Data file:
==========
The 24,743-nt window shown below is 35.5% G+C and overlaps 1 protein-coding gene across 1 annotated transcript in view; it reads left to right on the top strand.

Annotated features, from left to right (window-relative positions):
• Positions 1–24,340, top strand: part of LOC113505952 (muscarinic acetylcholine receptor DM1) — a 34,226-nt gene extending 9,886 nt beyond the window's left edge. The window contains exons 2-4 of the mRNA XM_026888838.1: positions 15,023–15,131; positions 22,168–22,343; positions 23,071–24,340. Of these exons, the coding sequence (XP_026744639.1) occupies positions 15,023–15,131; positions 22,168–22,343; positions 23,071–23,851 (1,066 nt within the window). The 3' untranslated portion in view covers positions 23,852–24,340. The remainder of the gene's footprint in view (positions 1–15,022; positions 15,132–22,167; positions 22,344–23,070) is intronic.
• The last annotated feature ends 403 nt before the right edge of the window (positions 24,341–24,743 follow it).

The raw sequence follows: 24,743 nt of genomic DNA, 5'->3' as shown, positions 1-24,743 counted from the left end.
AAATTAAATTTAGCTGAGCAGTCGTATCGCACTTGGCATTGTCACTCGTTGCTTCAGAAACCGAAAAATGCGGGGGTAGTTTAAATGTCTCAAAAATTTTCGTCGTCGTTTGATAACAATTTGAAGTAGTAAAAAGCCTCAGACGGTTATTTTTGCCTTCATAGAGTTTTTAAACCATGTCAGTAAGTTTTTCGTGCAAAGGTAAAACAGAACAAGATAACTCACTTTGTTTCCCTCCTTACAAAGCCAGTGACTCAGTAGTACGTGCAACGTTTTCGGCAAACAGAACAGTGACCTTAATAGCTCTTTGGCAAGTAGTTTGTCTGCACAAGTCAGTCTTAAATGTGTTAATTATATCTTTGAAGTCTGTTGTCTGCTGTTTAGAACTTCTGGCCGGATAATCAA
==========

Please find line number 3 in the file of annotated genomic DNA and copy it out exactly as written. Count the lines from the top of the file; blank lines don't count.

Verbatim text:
• Positions 1–24,340, top strand: part of LOC113505952 (muscarinic acetylcholine receptor DM1) — a 34,226-nt gene extending 9,886 nt beyond the window's left edge. The window contains exons 2-4 of the mRNA XM_026888838.1: positions 15,023–15,131; positions 22,168–22,343; positions 23,071–24,340. Of these exons, the coding sequence (XP_026744639.1) occupies positions 15,023–15,131; positions 22,168–22,343; positions 23,071–23,851 (1,066 nt within the window). The 3' untranslated portion in view covers positions 23,852–24,340. The remainder of the gene's footprint in view (positions 1–15,022; positions 15,132–22,167; positions 22,344–23,070) is intronic.